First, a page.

Analysis Linus Torvalds doesn't want to change the Linux kernel's software license, and he said so again last week. For good measure this time, he threw in some inflammatory remarks.
"I literally feel," wrote Torvalds, "that we do not, as software developers, have the moral right to enforce our rules on hardware manufacturers. We are not crusaders, trying to force people to bow to our superior God."
Since the crusades were a foreign adventure responsible for the deaths of tens of thousands, that's not the most diplomatic response, and FSF counsel Eben Moglen refused to be drawn into retaliation when we contacted him for comment.
Moglen did say that as part of the lengthy, worldwide consultation process for GPL v3.0 he'd be issuing further clarification on the two most controversial parts of the new license, Sections three and seven. We'll examine the particulars in a moment.
But stressing that he was speaking in general terms, Moglen told us this -
"Freedom is not about what works well. It's about what defends freedom when it can be given an intellectually rigorous and internally rigorous conception. We want to have a conversation on whether we are drafting it in a way to achieve this," he said.
"The question presented by DRM is not whether it can have good purposes, or whether it serves socially useful ends sometimes. It's whether user disempowerment - at a time when technology is moving to embrace the users' whole life - is a risk we can run to gain some particular benefit."
Don't let the means dictate the ends, he seems to be saying.
Torvalds remarks have uncomfortable echoes of last year's BitKeeper episode, when Torvalds dimissed the concerns of his kernel developers and mocked the ethical dimension of software development.
But if Linux isn't about ethics, then what is its purpose? And if open source simply means 'free' (as in beer) code at the end of the day, and it's not about changing the world, then why is it different to a BSD?
Let's examine how we got here.
How GPL got Linux out of the lab
The Linux kernel which Torvalds controls (Torvalds also owns the Linux trademark) is the best known and most popular piece of software libre in the world, and owes its popularity and respect in no small part to the freedoms guaranteed by the FSF General Public License. This license gives the recipient the right to modify and distribute the code, but more importantly, ensures a downstream recipient fulfills the same obligations.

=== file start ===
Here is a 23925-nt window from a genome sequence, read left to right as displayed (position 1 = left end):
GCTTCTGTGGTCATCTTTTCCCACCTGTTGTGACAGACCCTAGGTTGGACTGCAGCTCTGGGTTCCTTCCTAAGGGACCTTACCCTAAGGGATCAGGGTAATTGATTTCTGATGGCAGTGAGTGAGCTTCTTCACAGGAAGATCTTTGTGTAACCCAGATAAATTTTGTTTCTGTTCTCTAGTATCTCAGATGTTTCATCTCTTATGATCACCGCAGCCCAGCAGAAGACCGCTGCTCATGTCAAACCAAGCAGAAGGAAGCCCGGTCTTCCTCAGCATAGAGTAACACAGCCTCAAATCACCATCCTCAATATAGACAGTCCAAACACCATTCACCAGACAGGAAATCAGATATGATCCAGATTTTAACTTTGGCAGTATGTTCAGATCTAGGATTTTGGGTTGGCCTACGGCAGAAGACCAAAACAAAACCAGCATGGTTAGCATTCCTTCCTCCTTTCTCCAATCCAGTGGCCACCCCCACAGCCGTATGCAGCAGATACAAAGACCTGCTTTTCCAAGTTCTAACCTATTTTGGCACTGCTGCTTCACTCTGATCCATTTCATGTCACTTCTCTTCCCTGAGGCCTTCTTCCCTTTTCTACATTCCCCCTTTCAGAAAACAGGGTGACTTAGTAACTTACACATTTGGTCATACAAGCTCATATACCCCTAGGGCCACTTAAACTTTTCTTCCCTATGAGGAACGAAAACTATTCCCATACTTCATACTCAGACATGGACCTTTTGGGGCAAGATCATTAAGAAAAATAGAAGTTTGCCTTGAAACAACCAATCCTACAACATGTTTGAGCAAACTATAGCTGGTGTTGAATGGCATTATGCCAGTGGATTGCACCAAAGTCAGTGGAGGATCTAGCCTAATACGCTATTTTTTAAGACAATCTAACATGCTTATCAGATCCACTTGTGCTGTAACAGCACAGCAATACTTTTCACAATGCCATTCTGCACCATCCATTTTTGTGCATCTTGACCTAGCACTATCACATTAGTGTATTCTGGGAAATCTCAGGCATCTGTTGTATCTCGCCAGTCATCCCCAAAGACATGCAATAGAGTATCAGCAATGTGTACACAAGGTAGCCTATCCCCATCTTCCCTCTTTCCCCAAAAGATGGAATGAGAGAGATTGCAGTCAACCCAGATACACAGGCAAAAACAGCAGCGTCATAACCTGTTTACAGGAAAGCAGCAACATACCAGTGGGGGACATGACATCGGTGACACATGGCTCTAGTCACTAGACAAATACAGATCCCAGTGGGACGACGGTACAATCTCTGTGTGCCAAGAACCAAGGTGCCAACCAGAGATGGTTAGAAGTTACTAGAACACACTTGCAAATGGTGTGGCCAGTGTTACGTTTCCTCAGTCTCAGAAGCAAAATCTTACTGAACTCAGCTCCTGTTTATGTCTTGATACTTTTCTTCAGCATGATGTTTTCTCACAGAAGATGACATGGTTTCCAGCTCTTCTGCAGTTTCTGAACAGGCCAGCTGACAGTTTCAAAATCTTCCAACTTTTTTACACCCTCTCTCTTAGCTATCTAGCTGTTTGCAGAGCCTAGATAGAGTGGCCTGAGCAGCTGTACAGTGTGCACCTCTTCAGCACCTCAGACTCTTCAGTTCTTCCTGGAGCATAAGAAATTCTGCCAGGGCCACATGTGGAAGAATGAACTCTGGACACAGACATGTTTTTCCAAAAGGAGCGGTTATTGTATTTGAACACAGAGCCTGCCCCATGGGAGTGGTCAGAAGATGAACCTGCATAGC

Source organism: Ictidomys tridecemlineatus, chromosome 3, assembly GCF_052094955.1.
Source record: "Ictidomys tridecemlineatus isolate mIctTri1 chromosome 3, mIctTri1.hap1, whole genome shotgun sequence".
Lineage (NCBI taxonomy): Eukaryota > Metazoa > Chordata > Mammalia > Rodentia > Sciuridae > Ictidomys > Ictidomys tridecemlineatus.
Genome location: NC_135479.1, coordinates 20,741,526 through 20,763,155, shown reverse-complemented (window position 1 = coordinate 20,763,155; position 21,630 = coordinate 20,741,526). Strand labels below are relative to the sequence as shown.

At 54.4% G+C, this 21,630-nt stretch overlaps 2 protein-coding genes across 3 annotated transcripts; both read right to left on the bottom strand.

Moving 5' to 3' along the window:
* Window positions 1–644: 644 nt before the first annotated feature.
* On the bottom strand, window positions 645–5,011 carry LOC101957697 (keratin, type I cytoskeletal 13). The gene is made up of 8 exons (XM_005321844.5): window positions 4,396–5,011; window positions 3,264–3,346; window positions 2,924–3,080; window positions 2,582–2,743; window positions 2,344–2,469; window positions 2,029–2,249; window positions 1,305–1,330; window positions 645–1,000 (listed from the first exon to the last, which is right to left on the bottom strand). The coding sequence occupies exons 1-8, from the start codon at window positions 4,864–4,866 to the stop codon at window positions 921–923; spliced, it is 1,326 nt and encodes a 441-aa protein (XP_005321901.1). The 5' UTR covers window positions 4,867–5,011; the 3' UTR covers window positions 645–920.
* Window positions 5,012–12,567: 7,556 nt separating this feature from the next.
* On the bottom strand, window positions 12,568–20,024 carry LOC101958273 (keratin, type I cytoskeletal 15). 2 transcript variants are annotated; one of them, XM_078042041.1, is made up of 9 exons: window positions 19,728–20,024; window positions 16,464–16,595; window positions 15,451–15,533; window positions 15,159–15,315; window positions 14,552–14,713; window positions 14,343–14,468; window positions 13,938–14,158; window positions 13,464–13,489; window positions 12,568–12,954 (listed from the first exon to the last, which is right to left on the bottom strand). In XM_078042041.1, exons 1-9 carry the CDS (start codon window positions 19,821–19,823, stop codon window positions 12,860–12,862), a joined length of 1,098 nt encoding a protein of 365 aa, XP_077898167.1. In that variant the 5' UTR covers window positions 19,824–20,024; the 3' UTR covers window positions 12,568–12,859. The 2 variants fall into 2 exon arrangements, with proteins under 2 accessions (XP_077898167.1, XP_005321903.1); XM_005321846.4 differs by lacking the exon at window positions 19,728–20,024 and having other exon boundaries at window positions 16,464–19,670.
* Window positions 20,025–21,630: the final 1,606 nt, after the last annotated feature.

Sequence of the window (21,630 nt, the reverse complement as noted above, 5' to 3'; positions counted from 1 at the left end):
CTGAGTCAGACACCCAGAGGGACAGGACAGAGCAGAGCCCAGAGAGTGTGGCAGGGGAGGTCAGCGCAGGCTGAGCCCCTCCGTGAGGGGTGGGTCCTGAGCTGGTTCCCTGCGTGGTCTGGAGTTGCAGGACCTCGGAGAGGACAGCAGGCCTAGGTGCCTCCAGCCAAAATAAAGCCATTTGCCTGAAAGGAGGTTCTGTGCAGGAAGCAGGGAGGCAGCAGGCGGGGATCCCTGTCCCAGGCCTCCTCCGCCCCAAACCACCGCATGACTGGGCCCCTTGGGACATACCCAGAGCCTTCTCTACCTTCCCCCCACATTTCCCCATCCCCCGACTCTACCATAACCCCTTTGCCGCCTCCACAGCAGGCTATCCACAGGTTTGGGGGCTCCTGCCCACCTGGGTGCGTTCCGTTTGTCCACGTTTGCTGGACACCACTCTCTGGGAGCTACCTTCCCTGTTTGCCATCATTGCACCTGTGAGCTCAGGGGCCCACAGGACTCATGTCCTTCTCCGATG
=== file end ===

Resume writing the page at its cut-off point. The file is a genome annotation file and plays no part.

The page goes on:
The FSF doesn't update this GPL very often. It last did so with version 2.0 in 1991, with a minor addendum (the LGPL) appearing a few years later, and version 3.0 has been racing our way with all the speed of a continental plate stuck in a tectonic traffic jam for several years now. Its ratification looks some way away too. As it turns out, this is quite deliberate, as Linux is big business now, and the FSF is engaging on a massive consensus building project to make sure everyone's on board.
The FSF also has an additional issue to deal with that it didn't have in 1991, which is that the words "free" and "open" are today often used as broad-brush term, with the implication that they're synonymous and interchangeable. They're not, but when Linux looked set to conquer all before it, and was finding its way into computer systems ranging from phones to mainframes, and world domination was only a matter of time, the difference could be blamed on semantic nit-picking. Didn't open and freedom just mean the same thing?
Something else happened, too. The phrase "open source" became an invitation for any opportunistic wanker to hitch a free ride, hoping some of this magic would rub off, and turn into a lucrative pay day.
We saw the influential, Blair-ite think tank Demos team up with Douglas Rushkoff to suggest "open source democracy", which amounted to little more than a catchphrase. A rag bag, free-for-all trivia website morphed into "Wikipedia", which laid claim to be the world's greatest encyclopedia (that's turning out to be exactly what you'd expect it to be). Some sophists claim to have created "open source" cookies - the baked, not coded kind. And even the GPL has been disastrously misapplied, to things that can be, but primarily don't need to be "modified" to be successful, such as works of art.
But while all this opportunism and sloppy thinking took place in public, the gears were slowing. Something was halting the momentum of this great project.
Microsoft began to apply its deep pockets to buy off litigious rivals. And nervous corporate and public sector customers, who'd been looking at Linux with great interest, began to waver. Maybe they got nervous about the fall-out from the SCO suit. Maybe Linux advocates failed to prove the total cost of ownership case, which had looked a slam dunk at one time. Maybe the notorious factionalism of the technical community (eg GNOME vs KDE) proved to be a turn off. Maybe Linux, and software libre, failed to generate big ideas of its own. Big ideas, even if they're nebulous and entirely without substance - and Web 2.0 is a great example of a load of nothing going nowhere, as you so eloquently point out - seem to be necessary to attract the glaze-eyed attention of the corporate media, if only for a few weeks. Or maybe too many nutballs climbed on board, hoping to catch a bit of the "New Open Thing".
We don't know, but in the end it wasn't Microsoft that fomented today's dispute about GPL 3.0, but of all things, a small consumer electronics company.